A few weeks ago, I made a trip to a Bank of America ATM in order to deposit two checks. But, when I looked for a tethered pen to do the arithmetic, I found that it was missing. "What kind of monster," I thought, "would steal a pen from a public place?"
Then, I noticed the bright red writing on the back of the deposit/payment envelope: "Written Information No Longer Required for Processing." The envelope had a bright red "X" emblazoned across the area where we used to write our names and enter the totals.
With today's technology, writing the amount on the envelope is nothing more than a placebo, making us think that there's some industrious worker in the back office opening envelopes rather than a highly automated process driven by ATM software, customer databases and image recognition technology.
Skipping the scribbling-on-the-envelope step represents a formidable leap in banking technology. Now, we don't have to wait in line for the one working pen. No longer will we have to watch someone struggle with the complexities of "carrying the one."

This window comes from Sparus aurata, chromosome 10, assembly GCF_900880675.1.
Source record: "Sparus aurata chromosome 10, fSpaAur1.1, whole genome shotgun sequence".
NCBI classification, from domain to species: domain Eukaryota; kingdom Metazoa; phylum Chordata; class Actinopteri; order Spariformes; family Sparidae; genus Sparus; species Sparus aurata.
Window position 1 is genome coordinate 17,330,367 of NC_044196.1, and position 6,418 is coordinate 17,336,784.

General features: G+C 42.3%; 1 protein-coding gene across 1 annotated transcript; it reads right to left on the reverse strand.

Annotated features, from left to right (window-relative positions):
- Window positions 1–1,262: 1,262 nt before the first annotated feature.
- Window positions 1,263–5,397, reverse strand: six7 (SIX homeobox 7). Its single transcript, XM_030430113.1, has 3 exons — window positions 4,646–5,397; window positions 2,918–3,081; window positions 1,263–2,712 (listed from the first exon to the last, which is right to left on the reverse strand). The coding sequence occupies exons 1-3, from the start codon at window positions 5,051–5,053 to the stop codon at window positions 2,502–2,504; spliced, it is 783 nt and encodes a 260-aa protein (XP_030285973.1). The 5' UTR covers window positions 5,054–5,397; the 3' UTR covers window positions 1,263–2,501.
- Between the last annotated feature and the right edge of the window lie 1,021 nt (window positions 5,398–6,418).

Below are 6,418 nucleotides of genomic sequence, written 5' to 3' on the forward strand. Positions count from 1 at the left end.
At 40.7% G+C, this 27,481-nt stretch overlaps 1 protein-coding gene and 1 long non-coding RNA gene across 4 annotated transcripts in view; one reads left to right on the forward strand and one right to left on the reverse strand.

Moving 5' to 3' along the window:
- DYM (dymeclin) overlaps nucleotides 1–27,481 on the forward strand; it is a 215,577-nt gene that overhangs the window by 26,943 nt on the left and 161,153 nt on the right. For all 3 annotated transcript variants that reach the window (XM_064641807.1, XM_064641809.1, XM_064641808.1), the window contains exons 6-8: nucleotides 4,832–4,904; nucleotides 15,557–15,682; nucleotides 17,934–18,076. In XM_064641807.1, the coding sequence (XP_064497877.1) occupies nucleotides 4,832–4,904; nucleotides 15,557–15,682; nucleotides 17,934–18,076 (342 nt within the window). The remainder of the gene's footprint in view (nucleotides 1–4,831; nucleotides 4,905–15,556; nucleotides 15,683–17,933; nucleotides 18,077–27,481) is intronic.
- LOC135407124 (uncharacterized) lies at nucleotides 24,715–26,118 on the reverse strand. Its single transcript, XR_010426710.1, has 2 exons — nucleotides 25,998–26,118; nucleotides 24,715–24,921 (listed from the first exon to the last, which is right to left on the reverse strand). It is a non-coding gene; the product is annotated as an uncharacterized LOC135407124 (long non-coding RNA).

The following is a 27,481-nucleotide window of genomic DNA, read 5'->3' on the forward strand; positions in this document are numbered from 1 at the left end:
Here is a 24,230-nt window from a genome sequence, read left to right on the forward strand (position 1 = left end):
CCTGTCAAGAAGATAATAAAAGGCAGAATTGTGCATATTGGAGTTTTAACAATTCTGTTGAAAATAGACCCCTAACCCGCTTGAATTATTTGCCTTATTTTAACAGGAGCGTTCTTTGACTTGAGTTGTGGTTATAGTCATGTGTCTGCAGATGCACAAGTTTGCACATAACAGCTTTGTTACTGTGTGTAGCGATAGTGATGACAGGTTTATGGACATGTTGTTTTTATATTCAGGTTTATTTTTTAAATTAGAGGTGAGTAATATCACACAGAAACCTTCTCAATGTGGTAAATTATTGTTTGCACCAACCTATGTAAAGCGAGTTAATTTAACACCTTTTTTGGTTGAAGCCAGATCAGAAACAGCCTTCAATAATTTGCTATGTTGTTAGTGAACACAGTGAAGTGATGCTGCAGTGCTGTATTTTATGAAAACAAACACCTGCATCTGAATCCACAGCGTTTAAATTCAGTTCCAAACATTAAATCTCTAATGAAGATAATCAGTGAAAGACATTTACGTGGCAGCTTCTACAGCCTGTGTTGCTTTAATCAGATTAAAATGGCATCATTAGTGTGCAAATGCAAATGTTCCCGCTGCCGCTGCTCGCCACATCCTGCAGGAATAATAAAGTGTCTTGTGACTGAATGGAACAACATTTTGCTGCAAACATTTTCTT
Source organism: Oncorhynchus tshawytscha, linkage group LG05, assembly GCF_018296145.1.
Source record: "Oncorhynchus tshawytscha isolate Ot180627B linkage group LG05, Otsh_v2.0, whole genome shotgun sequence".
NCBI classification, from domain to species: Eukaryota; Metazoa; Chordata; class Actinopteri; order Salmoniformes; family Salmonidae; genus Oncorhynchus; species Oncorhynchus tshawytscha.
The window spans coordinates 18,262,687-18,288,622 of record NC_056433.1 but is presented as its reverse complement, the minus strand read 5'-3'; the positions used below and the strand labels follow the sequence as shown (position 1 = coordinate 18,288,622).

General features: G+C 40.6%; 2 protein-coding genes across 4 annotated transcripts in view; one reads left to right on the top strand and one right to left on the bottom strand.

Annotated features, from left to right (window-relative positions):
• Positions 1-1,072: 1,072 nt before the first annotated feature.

But, then I feared that the bank had reasoned it could remove the pens entirely. I mean, why maintain a fleet of pens when customers don't need them to make a deposit? Just as the cell phone led to the demise of the public phone, improvements in banks' back-office technology could lead to the death of the public pen. What happens when we want to write down someone's phone number? Address an envelope? Or endorse a check?
I spoke with a Bank of America representative about this pressing issue. She pointed out that the no-scribble envelope already was in place across other areas of the bank's footprint, and that it's just new to former Fleet customers.
More important, the pens are back. I was quite relieved to find that their absence was the work of some anarchist pen thief rather than the fruit of some senseless bureaucratic missive - because the public pen is what separates us from the enemies of freedom. Long live the pen!